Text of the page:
Book Giveaway: Fundamentals of Photography by Tom Ang

Wednesday, November 19th, 2008

Fundamentals_of_photography.jpgThe endless debates about whether “film is dead” or “digital sucks” are fine for late night debates and chat room rants, but anyone really serious about making pictures isn’t served by picking sides in a pointless war. Fundamentals of Photography: The Essential Handbook for Both Digital and Film Cameras is a new book by Tom Ang that puts an emphasis on “digital and film cameras.” Rather than picking a side in the pointless battle between digital and film users, this book gives practical advice that any photographer can benefit from.

When it comes right down to it you need a practical manual if you want to take better pictures. You need a book that you can turn to when you want to know “how did they do that?” Whether you are learning the fundamentals for the first time or are just looking to expand on what you already know, a browse through this book can’t help but improve your photos. Your photos will improve when you understand light better. It will improve when you understand how your camera works. It will improve when you learn the history as well as the latest advancements. It will improve when you know what to do with your image after you take the picture. All these things are covered in this book and it is written in easy to understand language.

In many ways, this is a book that couldn’t have been written five years ago. The digital revolution has been a whirlwind and I think we are just finally starting to understand the implications. Digital isn’t something to rebel against, and film isn’t something to throw out the window.

Being the kind of person who would rather hack together pieces of old cameras than baby an expensive piece of machinery, you may be surprised that I would endorse a traditional kind of book that focuses on the fundamentals of photography. Actually, I find an easy-toiread manual really inspiring. A firm grasp of the basics is essential before you can improvise and dance. The Fundamentals of Photography is a welcome addition to my photo library and I recommend you pick it up. It’s available from Amazon for about $17.

Also, I have a copy of the book to give away. Leave your name in the comments of this post and I will randomly pick a winner at the end of November. Just make sure to put a real email address in the comment form and I will contact the winner at the end of December. To make it a little more interesting, tell us what kind of camera you are learning with or what camera you learned the fundamentals of photography with. Mine was a Pentax K1000. What was your’s?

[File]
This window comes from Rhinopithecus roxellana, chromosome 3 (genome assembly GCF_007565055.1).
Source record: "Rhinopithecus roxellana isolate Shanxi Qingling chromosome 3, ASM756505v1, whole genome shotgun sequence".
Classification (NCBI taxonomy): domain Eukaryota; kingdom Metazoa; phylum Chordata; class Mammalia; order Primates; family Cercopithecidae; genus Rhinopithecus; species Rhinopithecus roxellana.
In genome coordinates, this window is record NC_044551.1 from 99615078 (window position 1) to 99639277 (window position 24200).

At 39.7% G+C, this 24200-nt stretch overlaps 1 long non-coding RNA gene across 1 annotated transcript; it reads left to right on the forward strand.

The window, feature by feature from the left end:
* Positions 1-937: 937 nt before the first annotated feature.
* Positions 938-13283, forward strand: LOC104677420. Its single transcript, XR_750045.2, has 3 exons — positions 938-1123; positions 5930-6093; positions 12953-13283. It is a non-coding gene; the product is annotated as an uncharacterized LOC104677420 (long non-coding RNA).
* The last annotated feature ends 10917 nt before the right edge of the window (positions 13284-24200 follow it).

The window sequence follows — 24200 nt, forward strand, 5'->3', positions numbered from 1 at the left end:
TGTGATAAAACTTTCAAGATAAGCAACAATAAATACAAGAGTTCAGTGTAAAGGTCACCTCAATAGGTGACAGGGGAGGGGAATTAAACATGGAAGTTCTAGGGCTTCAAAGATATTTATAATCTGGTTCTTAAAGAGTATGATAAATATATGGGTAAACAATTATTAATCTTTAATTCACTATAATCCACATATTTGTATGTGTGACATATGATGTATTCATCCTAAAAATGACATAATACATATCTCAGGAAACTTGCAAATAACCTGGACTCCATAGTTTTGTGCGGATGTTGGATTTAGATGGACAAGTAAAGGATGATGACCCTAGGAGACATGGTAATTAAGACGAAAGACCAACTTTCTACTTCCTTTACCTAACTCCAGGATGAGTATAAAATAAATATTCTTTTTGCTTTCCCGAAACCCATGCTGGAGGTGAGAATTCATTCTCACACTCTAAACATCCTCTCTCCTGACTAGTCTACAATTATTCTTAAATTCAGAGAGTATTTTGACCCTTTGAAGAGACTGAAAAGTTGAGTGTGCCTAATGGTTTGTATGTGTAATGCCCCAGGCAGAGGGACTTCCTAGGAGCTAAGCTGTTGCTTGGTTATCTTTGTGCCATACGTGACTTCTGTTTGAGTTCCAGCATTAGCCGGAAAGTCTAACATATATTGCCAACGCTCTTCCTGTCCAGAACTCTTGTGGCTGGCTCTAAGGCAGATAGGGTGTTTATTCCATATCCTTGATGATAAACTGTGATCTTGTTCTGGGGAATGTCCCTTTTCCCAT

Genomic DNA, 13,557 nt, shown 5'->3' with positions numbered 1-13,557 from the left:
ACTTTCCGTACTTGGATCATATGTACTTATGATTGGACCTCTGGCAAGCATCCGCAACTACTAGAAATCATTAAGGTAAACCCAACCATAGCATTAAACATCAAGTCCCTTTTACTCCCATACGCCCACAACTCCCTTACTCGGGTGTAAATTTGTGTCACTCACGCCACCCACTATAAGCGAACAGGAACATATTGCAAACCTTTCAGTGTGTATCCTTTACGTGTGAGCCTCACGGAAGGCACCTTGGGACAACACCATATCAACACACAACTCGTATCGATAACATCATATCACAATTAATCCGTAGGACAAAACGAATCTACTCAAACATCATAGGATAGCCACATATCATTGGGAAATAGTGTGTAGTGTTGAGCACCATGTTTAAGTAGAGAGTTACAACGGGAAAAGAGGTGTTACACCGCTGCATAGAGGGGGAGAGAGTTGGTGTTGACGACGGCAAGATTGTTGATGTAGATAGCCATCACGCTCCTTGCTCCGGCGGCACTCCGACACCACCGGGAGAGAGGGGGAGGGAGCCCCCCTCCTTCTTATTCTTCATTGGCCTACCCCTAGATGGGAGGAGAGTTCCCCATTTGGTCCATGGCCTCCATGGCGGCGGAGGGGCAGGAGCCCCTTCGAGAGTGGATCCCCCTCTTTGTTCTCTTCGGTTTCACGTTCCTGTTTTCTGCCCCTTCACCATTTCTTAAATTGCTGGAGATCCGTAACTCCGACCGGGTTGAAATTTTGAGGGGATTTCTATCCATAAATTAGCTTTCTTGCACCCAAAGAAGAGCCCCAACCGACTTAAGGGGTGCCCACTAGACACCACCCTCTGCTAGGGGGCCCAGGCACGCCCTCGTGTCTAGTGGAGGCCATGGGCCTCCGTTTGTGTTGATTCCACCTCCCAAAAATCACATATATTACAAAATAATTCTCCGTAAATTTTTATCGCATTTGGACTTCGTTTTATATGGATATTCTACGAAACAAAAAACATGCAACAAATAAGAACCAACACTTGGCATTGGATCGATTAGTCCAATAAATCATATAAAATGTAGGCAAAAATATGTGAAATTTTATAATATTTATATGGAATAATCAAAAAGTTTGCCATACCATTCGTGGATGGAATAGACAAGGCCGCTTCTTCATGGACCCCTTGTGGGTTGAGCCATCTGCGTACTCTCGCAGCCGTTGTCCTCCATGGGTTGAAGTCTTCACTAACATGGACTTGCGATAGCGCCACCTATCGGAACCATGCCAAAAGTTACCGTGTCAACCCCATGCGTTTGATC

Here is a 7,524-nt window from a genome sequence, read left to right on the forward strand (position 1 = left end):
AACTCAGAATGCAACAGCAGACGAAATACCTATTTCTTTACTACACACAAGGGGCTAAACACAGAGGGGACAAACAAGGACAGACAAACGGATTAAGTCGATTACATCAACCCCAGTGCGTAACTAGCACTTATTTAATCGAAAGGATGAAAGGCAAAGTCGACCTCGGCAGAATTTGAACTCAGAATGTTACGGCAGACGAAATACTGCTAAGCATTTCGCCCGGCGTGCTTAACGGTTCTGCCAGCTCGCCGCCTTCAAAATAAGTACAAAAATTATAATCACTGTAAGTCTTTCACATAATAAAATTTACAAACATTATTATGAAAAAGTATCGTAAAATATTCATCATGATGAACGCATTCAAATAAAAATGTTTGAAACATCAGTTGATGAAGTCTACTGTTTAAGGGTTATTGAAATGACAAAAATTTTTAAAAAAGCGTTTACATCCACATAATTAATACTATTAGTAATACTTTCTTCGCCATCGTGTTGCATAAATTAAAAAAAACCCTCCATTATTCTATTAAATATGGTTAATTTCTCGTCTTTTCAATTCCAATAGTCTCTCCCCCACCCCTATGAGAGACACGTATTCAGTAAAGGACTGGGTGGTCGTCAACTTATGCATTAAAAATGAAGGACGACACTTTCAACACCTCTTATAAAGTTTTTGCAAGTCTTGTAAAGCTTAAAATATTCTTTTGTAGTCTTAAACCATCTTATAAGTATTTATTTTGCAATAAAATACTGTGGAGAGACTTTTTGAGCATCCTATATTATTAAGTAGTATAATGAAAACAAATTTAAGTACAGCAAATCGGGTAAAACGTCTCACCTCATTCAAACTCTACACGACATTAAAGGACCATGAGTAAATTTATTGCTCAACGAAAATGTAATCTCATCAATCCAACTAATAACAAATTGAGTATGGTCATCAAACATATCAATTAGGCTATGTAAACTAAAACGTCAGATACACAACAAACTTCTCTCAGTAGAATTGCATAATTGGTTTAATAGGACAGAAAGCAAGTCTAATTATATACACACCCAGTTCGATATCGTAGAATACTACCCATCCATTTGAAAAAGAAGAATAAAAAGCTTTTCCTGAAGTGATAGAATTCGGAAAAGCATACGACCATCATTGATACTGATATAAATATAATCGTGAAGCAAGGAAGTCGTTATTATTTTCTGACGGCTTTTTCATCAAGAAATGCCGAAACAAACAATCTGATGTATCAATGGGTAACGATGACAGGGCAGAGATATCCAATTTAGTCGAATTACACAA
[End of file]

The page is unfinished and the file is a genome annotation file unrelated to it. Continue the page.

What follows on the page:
UPDATE: Congratulations to Amod Rahatkar, winner of the drawing for this book!

Here are some of the auctions on Ebay for photography books that you might be interested in:

PIONEERS OF PHOTOGRAPHY hc 1st ed AARON SCHARF Abrams 1976 EXC coffee table book
US $15.00
End Date: Wednesday Aug-27-2014 14:37:49 PDT
Buy It Now for only: US $15.00
Buy it now | Add to watch list

Argus Pinhole Modification

Sunday, March 2nd, 2008

I don’t have a tutorial for this one, but I thought I would share with you the pinhole modification I made to my Argus. I already had the lens stripped away from my homemade tilt-shift lens experiment and realized that the small leftover body would make a nice pinhole camera. All I really had to do was attach my homemade pinhole shutter (remember the one made out of a floppy disk and a ballpoint pen?) which I modded to work with a cable release. Now I have a pretty decent pinhole camera that I can trigger with the cable rather than adding camera shake with a more traditional shutter mechanism (black tape). It isn’t my most beautiful camera, but it is small and it works! Here are some pictures of it:

Front of the camera with the shutter release cable: argus_pinhole_front.jpg

The back with the film loaded: argus_pinhole_back_closed.jpg

The back of the camera opened up: argus_pinhole_back.jpg

Here are the current auctions on Ebay for “Argus Cameras” that you might be interested in:

Argus Seventy Five 75mm 620 Film Vintage Camera Collectable
US $3.75 (3 Bids)
End Date: Thursday Aug-28-2014 1:54:41 PDT
Bid now | Add to watch list

Build A Tilt-Shift Lens for Your SLR for Cheap

Saturday, February 16th, 2008

4d.jpg